Salford Pride is hosting an online vigil commemorating the transgender lives lost due to hate-crime, violence, and suicide, with transgender artists and collaborators sharing their own stories and pieces.
This Saturday marks the day to remember transgender lives, and Salford Pride hopes to use this year to amplify their voices, giving a name to every victim while teaching of the reality transgender people have to face every day.
Alfin Austin, 28, Head of Design and Marketing in Salford Pride, said: “It’s going to be like a moment of silence, and then we’ll say their names. Because, it is very easy for people to say ‘oh trans day of remembrance, trans people get murdered’ and really not realise that it is real people.
“We really want to have as many names (that are public) on, which are going to be put on the livestream, they are going to be on the screen and the idea is that people will take note on the real people this is affecting.”
As part of the livestream, transgender artists Quenby, Husk and many others, were encourage to submit pieces of art which gave a message they wanted to spread to local audiences.
Alfin said: “By celebrating some of the art that people are doing, it is a very good way for us to show that trans people have something to offer to the world and we come to their respect.”
Quenby, 25, is a transgender artist who does poetry, comedy, drag and other performing arts, their piece tackling the transphobic stereotypes in day-to-day life.
They said: “There’s an expectation of how we perform our pain as trans people… I talked about that vulnerability of exposing yourself in a wider world which is not trans-inclusive.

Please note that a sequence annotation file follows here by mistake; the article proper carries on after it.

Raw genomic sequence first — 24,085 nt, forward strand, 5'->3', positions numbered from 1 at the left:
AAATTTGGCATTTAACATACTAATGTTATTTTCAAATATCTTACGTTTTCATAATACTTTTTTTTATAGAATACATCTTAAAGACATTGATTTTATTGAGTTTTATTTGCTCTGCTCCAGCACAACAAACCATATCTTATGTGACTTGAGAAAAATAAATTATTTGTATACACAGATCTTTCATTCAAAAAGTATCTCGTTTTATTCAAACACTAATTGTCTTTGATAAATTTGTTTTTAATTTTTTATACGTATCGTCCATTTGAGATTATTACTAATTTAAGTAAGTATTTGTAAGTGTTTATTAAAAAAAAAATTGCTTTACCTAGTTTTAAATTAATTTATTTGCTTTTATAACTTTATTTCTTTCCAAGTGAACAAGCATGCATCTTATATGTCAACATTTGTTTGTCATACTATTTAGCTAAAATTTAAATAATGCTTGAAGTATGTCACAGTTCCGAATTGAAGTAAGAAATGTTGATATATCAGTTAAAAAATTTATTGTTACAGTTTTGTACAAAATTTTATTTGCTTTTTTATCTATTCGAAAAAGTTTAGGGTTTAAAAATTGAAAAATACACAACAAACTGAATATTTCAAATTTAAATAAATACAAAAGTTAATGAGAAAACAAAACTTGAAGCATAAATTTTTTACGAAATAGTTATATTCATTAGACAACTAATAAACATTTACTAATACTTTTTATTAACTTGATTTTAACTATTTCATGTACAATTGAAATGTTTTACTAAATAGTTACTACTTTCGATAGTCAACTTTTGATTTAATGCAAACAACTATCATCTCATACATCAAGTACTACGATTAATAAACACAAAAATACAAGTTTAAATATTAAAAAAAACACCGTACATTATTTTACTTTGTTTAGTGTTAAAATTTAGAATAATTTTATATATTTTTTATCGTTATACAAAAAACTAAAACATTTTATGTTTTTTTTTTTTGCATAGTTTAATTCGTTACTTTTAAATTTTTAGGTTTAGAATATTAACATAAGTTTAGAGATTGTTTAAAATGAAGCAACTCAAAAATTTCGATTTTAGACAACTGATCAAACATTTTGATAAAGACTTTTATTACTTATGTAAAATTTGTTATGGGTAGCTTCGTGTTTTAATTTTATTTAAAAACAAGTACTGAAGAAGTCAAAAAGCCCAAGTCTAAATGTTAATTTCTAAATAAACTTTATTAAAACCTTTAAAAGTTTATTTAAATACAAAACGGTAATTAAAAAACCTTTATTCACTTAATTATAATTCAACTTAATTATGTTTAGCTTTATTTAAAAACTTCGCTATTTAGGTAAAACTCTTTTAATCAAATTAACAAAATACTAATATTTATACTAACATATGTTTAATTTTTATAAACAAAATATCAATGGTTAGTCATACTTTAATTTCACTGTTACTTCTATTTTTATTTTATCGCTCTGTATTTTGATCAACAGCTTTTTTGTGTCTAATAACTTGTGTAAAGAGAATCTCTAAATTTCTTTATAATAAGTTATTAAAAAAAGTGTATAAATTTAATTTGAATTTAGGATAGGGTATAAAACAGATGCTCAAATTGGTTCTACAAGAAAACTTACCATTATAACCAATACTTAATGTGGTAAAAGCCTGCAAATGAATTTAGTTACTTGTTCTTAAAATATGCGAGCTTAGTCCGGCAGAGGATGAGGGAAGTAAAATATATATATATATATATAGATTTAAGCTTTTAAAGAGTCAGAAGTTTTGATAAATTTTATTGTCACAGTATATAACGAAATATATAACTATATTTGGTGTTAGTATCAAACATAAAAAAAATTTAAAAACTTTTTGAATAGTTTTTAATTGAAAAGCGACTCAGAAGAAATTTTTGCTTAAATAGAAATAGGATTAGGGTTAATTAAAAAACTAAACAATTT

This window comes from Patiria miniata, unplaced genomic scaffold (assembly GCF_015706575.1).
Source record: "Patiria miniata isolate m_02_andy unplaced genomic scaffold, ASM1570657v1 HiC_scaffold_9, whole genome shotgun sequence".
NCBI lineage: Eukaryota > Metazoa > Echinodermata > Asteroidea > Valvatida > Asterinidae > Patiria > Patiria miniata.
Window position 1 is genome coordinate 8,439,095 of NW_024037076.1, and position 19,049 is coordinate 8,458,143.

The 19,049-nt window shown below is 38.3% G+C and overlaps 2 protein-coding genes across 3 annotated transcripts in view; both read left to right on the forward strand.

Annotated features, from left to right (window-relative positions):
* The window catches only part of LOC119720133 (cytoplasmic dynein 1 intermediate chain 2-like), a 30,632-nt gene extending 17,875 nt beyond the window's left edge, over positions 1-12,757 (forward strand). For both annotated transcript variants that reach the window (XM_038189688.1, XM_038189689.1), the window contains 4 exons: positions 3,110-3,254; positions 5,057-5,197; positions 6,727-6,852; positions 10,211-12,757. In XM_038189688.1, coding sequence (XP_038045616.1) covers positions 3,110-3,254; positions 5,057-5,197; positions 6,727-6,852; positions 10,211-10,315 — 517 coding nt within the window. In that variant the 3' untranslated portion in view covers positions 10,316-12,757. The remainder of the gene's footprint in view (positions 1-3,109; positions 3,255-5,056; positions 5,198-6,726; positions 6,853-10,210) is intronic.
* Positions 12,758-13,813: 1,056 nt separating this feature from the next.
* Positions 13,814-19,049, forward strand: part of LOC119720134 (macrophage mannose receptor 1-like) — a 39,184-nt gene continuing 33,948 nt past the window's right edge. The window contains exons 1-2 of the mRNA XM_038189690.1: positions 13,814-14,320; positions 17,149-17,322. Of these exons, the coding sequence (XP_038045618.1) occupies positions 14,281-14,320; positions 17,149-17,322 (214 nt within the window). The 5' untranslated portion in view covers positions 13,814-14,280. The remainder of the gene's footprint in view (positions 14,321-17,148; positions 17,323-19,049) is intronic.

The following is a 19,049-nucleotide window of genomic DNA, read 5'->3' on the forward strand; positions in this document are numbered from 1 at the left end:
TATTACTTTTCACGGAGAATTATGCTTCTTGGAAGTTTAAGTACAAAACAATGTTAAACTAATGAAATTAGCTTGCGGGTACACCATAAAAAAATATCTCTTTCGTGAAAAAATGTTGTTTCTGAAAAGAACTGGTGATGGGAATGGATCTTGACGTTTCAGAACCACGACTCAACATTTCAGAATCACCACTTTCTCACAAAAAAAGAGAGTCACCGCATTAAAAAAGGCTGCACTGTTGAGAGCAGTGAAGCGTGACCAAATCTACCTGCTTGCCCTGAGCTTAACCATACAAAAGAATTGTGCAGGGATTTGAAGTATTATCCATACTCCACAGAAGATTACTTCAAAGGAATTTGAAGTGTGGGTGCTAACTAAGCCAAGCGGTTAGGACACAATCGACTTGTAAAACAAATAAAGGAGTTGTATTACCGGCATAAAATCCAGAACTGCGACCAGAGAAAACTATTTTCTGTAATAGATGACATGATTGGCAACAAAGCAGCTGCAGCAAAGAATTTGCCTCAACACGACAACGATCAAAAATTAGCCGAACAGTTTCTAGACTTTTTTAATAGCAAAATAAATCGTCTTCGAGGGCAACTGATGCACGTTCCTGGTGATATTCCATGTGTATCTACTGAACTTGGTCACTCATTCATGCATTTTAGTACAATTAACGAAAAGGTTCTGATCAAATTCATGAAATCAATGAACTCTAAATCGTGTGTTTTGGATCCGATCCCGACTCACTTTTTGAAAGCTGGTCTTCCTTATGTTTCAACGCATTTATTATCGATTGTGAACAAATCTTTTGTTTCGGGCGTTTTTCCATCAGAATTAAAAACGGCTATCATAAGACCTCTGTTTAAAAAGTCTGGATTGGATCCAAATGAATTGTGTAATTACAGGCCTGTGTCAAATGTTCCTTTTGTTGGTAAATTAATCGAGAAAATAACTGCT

“It was kind of my reflection on how we share our stories, how we present that, and the idea that TDoR (Trans day of Remembrance) is a very private thing, is about personal grief, is very much about the trans community specifically coming together.”
Explaining how emotions came into the piece they said: “I am trying to show more of the anger than the pain I feel around it. Anger is such a common feeling around trans people… we often have to suppress it on one way or another.
I’m trying to convey emotion, I’m trying to show to someone who may not have my experiences what is like to feel these things… and that’s where change and progress comes across.”
Connor James, 22, is the Head of Events for Salford Pride, and when being asked why the vigil is online he said: “Doing things online we are able to connect to a wider range of people.”
“People are able to get more involved in our event when they wouldn’t have been able to do otherwise, so… being able to connect to global activists, local activists, and having a diverse range of people coming on to share their stories and, overall the most important thing, pay their respects.”
Salford Pride will host the event in their Facebook page this Saturday at 6pm.